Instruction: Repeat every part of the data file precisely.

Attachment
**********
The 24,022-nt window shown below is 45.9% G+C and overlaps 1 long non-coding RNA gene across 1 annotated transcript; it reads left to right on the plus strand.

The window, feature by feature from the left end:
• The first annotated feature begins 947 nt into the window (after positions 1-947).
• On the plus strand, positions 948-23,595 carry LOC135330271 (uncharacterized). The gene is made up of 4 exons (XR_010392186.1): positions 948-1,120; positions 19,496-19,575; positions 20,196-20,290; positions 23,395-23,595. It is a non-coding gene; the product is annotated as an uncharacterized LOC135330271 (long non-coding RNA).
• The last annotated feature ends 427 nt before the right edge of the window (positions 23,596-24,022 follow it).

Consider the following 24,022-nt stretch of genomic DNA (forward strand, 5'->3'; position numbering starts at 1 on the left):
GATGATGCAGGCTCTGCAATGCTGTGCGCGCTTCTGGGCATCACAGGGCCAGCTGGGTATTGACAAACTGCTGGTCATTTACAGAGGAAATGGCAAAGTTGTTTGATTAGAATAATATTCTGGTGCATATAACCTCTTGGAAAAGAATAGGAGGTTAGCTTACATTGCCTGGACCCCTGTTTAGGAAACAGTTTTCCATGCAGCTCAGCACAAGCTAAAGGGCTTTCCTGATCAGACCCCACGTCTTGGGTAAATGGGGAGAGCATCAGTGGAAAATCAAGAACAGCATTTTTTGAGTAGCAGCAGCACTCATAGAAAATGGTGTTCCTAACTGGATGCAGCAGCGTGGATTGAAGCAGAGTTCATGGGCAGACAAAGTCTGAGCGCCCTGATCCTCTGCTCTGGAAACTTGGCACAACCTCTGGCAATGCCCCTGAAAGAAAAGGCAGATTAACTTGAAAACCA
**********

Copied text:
The 24,022-nt window shown below is 45.9% G+C and overlaps 1 long non-coding RNA gene across 1 annotated transcript; it reads left to right on the plus strand.

The window, feature by feature from the left end:
• The first annotated feature begins 947 nt into the window (after positions 1-947).
• On the plus strand, positions 948-23,595 carry LOC135330271 (uncharacterized). The gene is made up of 4 exons (XR_010392186.1): positions 948-1,120; positions 19,496-19,575; positions 20,196-20,290; positions 23,395-23,595. It is a non-coding gene; the product is annotated as an uncharacterized LOC135330271 (long non-coding RNA).
• The last annotated feature ends 427 nt before the right edge of the window (positions 23,596-24,022 follow it).

Consider the following 24,022-nt stretch of genomic DNA (forward strand, 5'->3'; position numbering starts at 1 on the left):
GATGATGCAGGCTCTGCAATGCTGTGCGCGCTTCTGGGCATCACAGGGCCAGCTGGGTATTGACAAACTGCTGGTCATTTACAGAGGAAATGGCAAAGTTGTTTGATTAGAATAATATTCTGGTGCATATAACCTCTTGGAAAAGAATAGGAGGTTAGCTTACATTGCCTGGACCCCTGTTTAGGAAACAGTTTTCCATGCAGCTCAGCACAAGCTAAAGGGCTTTCCTGATCAGACCCCACGTCTTGGGTAAATGGGGAGAGCATCAGTGGAAAATCAAGAACAGCATTTTTTGAGTAGCAGCAGCACTCATAGAAAATGGTGTTCCTAACTGGATGCAGCAGCGTGGATTGAAGCAGAGTTCATGGGCAGACAAAGTCTGAGCGCCCTGATCCTCTGCTCTGGAAACTTGGCACAACCTCTGGCAATGCCCCTGAAAGAAAAGGCAGATTAACTTGAAAACCA